Published by Sourcebooks Fire on June 6, 2017
Genres: YA, YA Contemporary, YA Thriller
Source: eARC via Edelweiss
Tessa Hart’s world feels very small. Confined to her bedroom with agoraphobia, her one escape is the online fandom for pop sensation Eric Thorn. When he tweets to his fans, it’s like his speaking directly to her…
Eric Thorn is frightened by his obsessive fans. They take their devotion way too far. It doesn’t help that his PR team keeps posting to encourage their fantasies.
When a fellow pop star is murdered at the hands of a fan, Eric knows he has to do something to shatter his online image fast—like take down one of his top Twitter followers. But Eric’s plan to troll @TessaHeartsEric unexpectedly evolves into an online relationship deeper than either could have imagined. And when the two arrange to meet IRL, what should have made for the world’s best episode of Catfish takes a deadly turn…
Told through tweets, direct messages, and police transcripts.
Diversity: 2 – It’s a Start!
Disability: 3 (Tessa has severe agoraphobia and it’s written pretty well)
I’m all about social media-based books and non-romance boy band books. Kill the Boy Band was a favorite of mine last year despite its fatphobia, but recent release #famous and Ali Novak’s The Heartbreakers failed me. As the first free read I’ve had in months, I chose Follow Me Back. It’s always time for a thriller and the social media aspect was just the icing on the cake! Though it isn’t told entirely through tweets, DMs, and police reports as the jacket copy implies, Follow Me Back was a solid read. Then the ending happened and it went bad.
Tweets and DMs are peppered throughout the book and police reports appear as interlude-esque chapters every now and then, but the majority of the novel is a classic third-person narrative told from Eric’s and Tessa’s points of view. Tessa uses Eric Thorn’s music and involvement in his fandom to copy with her severe agoraphobia and a mysterious incident at a summer writer’s program in New Orleans; Eric despises his fandom for caring more about his looks than his music and is deeply paranoid one of his fans might kill him after one obsessed fan killed her idol, fellow pop star Dorian Cromwell.
Though Eric originally creates his sockpuppet account @EricThornSucks to sink his career, trash his fans, and hurt fandom BNFs like Tessa (the viral #EricThornObsessed hashtag she created to advertise her Wattpad story was the straw to break his back), they end up talking. Tessa think she’s talking to a girl named Taylor–and even when the gender is corrected and she realizes she’s actually talking to a boy, she has no clue her idol is on the other end.
Tessa comes off as your everyday fan, albeit one with a bit more online status. Her struggles with her agoraphobia are written well and it’s easy to both care about and sympathize with her. Once she and Eric start talking regularly, Eric is the one who comes off as obsessed! The guy plans a massive Twitter contest solely as a pretense to meet Tessa after talking to her as Taylor for months on end. Eric’s frustration with what fame has turned his life into are understandable as well.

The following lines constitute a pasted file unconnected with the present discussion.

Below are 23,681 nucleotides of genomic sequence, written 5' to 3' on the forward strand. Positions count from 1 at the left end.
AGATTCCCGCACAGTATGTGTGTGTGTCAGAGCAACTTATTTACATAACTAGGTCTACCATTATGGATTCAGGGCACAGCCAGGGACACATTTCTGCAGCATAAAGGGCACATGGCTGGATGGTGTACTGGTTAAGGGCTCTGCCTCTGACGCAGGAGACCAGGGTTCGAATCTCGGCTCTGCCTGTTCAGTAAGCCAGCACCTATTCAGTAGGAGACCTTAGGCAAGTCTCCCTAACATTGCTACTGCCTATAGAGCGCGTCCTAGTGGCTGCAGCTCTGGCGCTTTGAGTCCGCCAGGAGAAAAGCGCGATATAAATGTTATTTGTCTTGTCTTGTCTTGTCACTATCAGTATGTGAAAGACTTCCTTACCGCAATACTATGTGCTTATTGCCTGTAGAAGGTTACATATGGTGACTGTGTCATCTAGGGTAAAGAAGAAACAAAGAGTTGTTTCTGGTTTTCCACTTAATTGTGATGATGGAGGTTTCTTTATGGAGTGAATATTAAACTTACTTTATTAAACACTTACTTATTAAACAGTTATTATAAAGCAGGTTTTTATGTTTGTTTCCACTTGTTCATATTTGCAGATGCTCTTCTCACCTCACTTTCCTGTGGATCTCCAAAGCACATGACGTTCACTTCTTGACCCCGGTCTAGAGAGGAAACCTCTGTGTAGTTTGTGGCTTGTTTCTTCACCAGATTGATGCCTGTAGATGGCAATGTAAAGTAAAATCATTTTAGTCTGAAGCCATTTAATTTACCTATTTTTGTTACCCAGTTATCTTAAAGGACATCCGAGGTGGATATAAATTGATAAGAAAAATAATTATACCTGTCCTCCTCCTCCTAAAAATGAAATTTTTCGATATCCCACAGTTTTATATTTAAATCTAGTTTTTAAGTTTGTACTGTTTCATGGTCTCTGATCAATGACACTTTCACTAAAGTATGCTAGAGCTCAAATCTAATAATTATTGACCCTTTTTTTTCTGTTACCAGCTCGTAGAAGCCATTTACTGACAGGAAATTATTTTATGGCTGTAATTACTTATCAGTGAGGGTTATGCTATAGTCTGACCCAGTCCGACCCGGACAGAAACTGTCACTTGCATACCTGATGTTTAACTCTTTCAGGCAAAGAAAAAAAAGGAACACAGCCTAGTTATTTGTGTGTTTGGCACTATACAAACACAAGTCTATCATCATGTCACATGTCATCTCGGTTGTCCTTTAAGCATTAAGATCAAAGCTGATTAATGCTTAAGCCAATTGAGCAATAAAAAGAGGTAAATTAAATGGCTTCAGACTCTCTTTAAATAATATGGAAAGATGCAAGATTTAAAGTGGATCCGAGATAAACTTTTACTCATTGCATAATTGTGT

How else can I put it into words? Tessa, Eric, and their interactions are the strength of Follow Me Back. Trying to come up with anything else would just be bloated babble!
I needed just two sittings to read this book: one long car ride home from a camping trip and one very long vet appointment to make sure my cancer-stricken cat Kai is responding to treatment (don’t worry reader, he’s doing well at press time and still being the dim, 22-lb flubba everyone quickly falls in love with). The story’s tension comes almost entirely from the police reports instead of the narrative, but it works because of Tessa and Eric’s dynamic. If you care about them, you’ll be just fine. If not, you might not have as fun of a time as I did.
One thing that isn’t believable is Tessa’s isolation. Her unsupportive mother and boyfriend are entirely realistic, but Tessa had no friends in high school or all her friends abandoned her due to her agoraphobia? I sometimes went months without being able to speak to my best friends when I was in college six hours from home, but we remained and still remain best friends with a friendship conducted largely via texts and phone calls. We’re too busy to hang out IRL more than once a month. That Tessa has no friends willing or able to accommodate her agoraphobia seems more like a convenient way to push her toward Eric. With so much isolation, she’d be starving for human interaction.
But overall, the book was good and I raced through it. THEN THE LAST CHAPTER HAPPENED. After enjoying the sweet emotional payout of Tessa escaping her New Orleans stalker and finding out “Taylor” is Eric, the last chapter introduces a plot twist that subverts an entire novel’s worth of characterization. If the right hints are planted throughout the narrative, a last-minute twist can work, but this one doesn’t do that work. It reads more like the author wanting to pull one over on readers than one of our narrators successfully deceiving us about themselves for over 350 pages.
To be fair, one believable explanation for what happened occurred to me as soon as I’d finished the book. Still, it’s the kind of twist that makes me feel like I wasted my time and mental energy if this is what I get for my troubles.
Would I recommend Follow Me Back for the pop star fan who wants a thriller to read? Yeah, definitely. But if I find out the last chapter of my ARC stays on as the ending of the finished, officially published book, I’m also likely to tell them not to read that last chapter. Even the best thriller can be felled by an underwhelming ending and that’s what happens to Follow Me Back.